Buffy the Vampire Slayer is a 1992 action-comedy-horror film about "valley girl" cheerleader Buffy (Kristy Swanson) chosen by fate to fight and kill vampires. The movie is a light parody which plays on the clichés of typical horror films. It also led to the darker and much more popular TV series of the same name, which starred Sarah Michelle Gellar and was created and executive produced by screenwriter Joss Whedon. Whedon often detailed how the TV series was a much closer rendering of his vision than the movie, which was compromised by commercial concerns and differences in interpretation. The film is now considered a relatively minor chapter in the broader Buffy legacy. When the film was first released, it was moderately successful and received mixed reviews from critics.
) is a popular cheerleader at Hemery High School in Los Angeles
when she is approached by a man named Merrick Jamison-Smythe
). He informs her that she is The Slayer
- a young woman chosen to have uncommon strength and skills and a destiny to fight vampires. She admits that she has dreams of past Slayers and eventually accepts that she is one. She runs into Pike (Luke Perry
), who is a basic loser who becomes the "damsel in distress", being rescued by Buffy many times, and her new love interest, despite her basketball player boyfriend.
After a brief training, she is drawn into conflict with a local vampire king called Lothos (Rutger Hauer), who has killed a number of past Slayers. Lothos kills Merrick. In a climactic battle set at the senior dance, Buffy defeats the vampire and his minions, primarily by being true to her own contemporary style and ignoring the conventions and limitations of previous Slayers. This is an early version of the allegory of female empowerment which would form the cornerstone of later versions of Buffy.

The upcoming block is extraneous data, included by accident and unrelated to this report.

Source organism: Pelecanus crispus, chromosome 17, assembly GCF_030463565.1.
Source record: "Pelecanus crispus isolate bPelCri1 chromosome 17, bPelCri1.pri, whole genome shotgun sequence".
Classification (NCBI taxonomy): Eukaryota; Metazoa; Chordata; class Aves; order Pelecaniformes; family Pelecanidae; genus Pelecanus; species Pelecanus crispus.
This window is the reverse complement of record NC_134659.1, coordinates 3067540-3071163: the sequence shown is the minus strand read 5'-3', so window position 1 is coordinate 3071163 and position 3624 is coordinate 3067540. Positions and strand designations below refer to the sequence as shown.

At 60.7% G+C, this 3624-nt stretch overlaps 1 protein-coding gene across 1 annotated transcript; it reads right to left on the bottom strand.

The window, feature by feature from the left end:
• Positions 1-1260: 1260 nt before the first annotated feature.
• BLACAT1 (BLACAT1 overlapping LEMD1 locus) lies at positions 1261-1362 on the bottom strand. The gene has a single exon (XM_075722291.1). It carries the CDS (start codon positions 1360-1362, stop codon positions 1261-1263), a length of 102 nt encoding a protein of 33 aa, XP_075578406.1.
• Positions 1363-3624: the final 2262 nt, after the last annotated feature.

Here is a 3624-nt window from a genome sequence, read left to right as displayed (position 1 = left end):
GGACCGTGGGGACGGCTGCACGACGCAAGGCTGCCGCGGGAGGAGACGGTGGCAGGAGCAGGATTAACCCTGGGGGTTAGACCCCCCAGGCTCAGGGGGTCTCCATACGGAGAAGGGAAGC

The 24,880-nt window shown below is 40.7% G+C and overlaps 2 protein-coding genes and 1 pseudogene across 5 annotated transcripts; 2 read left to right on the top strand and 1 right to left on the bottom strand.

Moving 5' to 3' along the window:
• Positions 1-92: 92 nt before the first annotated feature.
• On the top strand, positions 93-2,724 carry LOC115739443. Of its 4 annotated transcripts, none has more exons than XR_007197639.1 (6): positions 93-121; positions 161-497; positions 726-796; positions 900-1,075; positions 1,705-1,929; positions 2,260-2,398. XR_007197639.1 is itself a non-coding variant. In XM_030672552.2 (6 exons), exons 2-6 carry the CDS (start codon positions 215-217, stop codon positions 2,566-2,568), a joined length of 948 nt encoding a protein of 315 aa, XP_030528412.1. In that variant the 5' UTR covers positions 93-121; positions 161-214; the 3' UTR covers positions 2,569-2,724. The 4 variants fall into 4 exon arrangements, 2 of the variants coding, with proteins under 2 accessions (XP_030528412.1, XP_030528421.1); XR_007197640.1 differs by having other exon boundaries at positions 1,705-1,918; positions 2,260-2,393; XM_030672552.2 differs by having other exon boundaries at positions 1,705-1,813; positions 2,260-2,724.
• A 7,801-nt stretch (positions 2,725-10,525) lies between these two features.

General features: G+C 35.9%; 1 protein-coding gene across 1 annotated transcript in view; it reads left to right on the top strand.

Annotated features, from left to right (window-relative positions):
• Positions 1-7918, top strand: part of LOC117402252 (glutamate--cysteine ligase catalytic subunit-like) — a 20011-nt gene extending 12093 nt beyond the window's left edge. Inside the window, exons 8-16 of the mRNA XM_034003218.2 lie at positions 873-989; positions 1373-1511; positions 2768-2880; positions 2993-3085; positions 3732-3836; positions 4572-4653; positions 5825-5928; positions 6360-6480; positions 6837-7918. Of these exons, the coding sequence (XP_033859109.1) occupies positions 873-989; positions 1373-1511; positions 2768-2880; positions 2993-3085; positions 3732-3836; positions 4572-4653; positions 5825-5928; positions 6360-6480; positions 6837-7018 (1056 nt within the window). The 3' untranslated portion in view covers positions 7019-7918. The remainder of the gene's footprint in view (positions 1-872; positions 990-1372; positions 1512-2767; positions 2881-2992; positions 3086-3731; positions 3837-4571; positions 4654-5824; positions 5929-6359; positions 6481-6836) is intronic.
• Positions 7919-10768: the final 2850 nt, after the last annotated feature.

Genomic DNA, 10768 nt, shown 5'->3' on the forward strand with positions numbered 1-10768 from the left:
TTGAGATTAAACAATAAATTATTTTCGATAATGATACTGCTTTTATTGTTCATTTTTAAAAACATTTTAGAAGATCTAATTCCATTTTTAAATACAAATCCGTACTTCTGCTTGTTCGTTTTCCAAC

Many of the details given in the film differ from the continuity
of the later television series. For example, Buffy's history is dissimilar, and both vampires' and the Slayer
's abilities are depicted differently. Joss Whedon has also expressed disapproval with the movie's interpretation of the script, stating
I finally sat down and had written it and somebody had made it into a movie, and I felt like -- well, that's not quite her. It's a start, but it's not quite the girl.
VHS and DVD releases
The movie was released on VHS
in the U.S. in 1993 from Fox Video
and re-released in 1995 under the "Twentieth Century Fox Selections" banner from 20th Century Fox Home Entertainment
. The movie was released on DVD
in the U.S. in 2001.
The soundtrack was released on July 28, 1992.
- C+C Music Factory featuring Deborah Cooper and Q-Unique – "Keep It Comin' (Dance Till You Can't Dance No More!)"
- Dream Warriors – "Man Smart (Woman Smarter)"
- Matthew Sweet – "Silent City"
- Susanna Hoffs – "We Close Our Eyes" (originally by Oingo Boingo)
- Toad the Wet Sprocket – "Little Heaven"
- The Divinyls – "Ain't Gonna Eat Out My Heart Anymore"
- Ozzy Osbourne – "Party With the Animals"
- The Cult – "Zap City"
- Mary's Danish – "I Fought the Law"
- Rob Halford and Pantera – "Light Comes Out of Black"
Additionally, Lothos plays on his violin the theme from the 2nd part of Schumann's Piano Quintet Es-dur op. 44.
- The Origin, comic book reinterpretation of movie script